Wed, Apr 9, 2008
2 minutes read

While clearing out a decade’s worth of paper from my office I came across an article in the Feb 2003 issue of the university’s in-house paper, Buzz. In one article, the following extract struck me: …artists had acquired a meteorite from a meteorite dealer in Scotland.

Several questions come to mind: Can you make a living as a meteorite dealer? I guess there are more meteorites hitting Earth as one would think, not all of course big enough to make (no pun intended) an impact. And why Scotland? Is Scotland especially prone to being hit by meteorites?

Thanks to the web, the first question can be supplemented by a useful snippet of information: Over the whole surface area of Earth, that translates to 18,000 to 84,000 meteorites bigger than 10 grams per year. But of course 70% of that end up in the sea, and most of them never make it through the atmosphere in the first place. I also don’t want to speculate how much demand there is for meteorites, other than from conceptual artists and perhaps astrophysicists.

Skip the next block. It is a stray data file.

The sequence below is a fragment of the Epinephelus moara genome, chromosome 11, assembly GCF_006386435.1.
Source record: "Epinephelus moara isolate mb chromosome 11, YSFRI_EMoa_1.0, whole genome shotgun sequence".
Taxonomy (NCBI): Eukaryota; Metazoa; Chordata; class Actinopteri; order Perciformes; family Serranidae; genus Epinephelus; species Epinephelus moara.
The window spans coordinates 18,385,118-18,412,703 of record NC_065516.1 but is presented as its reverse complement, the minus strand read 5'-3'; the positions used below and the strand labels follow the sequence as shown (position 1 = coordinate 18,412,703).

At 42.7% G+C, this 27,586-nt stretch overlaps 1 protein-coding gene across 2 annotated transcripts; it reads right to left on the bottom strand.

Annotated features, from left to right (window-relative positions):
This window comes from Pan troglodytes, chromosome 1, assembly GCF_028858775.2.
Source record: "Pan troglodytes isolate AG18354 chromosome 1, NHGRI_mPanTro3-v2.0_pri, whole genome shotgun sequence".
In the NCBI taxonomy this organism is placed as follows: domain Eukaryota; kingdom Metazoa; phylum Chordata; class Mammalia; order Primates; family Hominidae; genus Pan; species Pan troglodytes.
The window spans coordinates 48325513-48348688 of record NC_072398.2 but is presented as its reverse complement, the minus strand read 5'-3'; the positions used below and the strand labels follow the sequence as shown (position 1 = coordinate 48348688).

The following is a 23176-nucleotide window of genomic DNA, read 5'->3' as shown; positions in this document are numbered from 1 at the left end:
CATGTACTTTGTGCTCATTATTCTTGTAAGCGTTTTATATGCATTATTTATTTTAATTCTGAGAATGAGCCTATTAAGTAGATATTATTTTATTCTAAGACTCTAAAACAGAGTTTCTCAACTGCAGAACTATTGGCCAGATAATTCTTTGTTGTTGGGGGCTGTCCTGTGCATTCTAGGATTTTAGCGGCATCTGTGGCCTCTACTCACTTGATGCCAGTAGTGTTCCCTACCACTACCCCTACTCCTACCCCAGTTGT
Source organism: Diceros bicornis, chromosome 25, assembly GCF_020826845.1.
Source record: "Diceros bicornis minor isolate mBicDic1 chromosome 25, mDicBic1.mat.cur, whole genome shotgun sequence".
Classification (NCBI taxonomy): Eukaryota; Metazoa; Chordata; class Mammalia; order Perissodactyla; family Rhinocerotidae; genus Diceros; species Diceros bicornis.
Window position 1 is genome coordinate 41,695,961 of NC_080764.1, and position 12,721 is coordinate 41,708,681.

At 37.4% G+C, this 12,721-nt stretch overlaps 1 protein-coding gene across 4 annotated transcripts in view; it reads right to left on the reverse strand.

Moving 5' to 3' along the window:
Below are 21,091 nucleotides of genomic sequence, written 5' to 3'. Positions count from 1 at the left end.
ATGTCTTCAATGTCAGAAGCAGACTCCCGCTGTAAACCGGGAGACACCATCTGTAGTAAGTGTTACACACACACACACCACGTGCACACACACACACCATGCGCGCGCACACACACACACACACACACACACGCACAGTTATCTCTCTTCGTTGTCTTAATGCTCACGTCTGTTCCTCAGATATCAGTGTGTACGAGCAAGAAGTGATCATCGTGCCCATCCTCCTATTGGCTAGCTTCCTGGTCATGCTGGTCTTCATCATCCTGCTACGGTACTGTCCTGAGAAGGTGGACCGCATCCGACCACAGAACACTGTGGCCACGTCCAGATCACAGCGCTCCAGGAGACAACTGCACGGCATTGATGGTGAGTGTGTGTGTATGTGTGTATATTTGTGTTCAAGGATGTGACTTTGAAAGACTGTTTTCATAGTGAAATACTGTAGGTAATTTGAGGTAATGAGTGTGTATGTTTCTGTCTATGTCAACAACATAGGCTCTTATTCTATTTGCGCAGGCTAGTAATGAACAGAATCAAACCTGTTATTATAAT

Update: I didn’t realise at the time that a few years later I would be clearing out my office for good, due to a change of jobs. It took me more than a whole week. In retrospect I should’ve just dumped everything into a big skip, as the papers I carefully sorted into different piles have not been touched since, and are probably unlikely to be touched ever again, before being thrown into the bin a final time!

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